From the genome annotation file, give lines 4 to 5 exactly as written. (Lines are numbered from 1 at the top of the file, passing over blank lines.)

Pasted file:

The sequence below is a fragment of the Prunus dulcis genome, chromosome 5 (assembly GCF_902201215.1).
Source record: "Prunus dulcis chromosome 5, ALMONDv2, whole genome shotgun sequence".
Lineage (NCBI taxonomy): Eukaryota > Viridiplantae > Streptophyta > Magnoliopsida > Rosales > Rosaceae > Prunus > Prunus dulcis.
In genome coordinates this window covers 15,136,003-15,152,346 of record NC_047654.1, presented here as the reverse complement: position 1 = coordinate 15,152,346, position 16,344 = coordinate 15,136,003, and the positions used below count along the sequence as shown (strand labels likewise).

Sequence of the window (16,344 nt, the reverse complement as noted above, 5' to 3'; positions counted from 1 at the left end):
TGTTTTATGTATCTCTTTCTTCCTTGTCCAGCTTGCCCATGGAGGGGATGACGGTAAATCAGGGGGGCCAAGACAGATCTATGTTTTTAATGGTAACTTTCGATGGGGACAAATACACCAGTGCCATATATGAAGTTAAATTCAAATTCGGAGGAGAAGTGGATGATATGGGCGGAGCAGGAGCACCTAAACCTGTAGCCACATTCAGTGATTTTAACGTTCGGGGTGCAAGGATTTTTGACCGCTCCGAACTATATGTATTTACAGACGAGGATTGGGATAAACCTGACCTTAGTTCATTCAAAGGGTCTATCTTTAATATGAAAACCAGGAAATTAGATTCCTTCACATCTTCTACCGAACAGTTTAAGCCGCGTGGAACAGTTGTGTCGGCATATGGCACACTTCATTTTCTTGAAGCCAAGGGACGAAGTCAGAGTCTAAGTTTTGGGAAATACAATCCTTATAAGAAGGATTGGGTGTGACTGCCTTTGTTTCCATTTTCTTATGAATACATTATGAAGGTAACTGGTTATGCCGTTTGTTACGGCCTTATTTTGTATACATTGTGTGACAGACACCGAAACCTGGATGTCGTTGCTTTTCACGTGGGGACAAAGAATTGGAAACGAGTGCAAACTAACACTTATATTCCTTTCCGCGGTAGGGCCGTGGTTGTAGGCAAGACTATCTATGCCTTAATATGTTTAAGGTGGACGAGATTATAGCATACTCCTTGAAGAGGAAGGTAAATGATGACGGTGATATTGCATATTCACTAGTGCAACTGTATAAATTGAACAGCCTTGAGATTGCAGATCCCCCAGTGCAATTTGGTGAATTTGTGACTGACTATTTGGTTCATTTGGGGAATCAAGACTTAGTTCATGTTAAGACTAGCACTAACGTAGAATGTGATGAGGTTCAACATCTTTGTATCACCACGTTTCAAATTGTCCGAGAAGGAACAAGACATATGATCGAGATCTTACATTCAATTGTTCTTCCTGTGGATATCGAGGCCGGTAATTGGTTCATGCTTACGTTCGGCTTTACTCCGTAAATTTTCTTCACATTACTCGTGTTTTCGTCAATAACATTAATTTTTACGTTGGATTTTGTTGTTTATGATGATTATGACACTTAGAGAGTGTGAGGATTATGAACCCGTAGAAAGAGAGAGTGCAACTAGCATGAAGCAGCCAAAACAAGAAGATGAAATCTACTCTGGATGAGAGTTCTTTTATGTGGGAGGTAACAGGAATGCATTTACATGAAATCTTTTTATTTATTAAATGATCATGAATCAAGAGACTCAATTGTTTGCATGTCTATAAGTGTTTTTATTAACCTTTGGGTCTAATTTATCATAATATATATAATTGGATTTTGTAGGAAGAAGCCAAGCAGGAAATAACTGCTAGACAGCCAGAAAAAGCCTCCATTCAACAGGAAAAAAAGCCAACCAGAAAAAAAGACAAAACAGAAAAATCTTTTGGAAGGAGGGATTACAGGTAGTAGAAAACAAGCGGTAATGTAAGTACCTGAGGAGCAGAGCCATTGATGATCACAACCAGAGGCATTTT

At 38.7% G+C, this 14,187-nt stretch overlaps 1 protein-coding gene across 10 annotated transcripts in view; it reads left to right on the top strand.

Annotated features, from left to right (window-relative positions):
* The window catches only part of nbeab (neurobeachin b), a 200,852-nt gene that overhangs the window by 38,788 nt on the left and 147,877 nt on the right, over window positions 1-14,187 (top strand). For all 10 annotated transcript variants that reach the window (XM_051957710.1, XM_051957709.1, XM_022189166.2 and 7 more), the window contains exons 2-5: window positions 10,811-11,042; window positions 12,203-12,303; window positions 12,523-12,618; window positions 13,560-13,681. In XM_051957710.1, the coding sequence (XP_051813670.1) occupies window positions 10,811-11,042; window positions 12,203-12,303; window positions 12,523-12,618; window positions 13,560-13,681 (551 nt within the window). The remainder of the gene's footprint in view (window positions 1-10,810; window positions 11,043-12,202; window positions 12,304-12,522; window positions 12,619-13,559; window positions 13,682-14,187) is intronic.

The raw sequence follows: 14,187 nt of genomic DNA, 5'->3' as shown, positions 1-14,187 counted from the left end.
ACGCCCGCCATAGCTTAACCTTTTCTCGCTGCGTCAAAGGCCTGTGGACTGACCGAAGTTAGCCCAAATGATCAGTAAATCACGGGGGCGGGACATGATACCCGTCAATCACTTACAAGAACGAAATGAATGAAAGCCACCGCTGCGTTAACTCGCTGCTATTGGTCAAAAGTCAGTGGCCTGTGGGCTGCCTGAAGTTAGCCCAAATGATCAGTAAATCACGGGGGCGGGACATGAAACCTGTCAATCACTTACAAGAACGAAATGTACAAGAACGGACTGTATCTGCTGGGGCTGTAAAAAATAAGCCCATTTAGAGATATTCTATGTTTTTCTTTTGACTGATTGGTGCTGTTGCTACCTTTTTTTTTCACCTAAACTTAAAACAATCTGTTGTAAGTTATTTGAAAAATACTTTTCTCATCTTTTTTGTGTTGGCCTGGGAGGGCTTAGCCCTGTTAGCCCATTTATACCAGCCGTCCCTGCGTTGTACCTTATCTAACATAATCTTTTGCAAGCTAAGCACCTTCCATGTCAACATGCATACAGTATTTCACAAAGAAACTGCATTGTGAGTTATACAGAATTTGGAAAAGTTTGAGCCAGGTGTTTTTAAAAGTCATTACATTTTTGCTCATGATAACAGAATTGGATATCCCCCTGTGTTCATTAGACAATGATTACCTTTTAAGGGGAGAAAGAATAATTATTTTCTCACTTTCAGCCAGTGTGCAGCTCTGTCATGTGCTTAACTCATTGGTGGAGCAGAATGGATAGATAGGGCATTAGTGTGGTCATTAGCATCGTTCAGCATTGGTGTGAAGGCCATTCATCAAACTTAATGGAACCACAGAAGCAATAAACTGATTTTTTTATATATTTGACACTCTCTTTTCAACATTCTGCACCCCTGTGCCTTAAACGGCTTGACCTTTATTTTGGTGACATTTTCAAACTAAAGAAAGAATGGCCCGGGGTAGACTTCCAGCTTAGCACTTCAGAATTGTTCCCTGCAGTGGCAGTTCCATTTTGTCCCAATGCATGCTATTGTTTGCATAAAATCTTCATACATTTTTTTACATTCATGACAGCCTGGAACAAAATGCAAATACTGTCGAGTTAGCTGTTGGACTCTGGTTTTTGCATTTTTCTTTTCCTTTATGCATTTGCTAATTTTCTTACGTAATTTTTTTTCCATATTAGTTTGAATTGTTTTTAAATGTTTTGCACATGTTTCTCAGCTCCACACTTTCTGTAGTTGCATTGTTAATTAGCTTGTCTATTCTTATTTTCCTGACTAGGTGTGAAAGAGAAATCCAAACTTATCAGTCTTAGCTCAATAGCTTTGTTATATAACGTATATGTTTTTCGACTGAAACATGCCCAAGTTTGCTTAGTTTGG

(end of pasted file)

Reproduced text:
In genome coordinates this window covers 15,136,003-15,152,346 of record NC_047654.1, presented here as the reverse complement: position 1 = coordinate 15,152,346, position 16,344 = coordinate 15,136,003, and the positions used below count along the sequence as shown (strand labels likewise).

Sequence of the window (16,344 nt, the reverse complement as noted above, 5' to 3'; positions counted from 1 at the left end):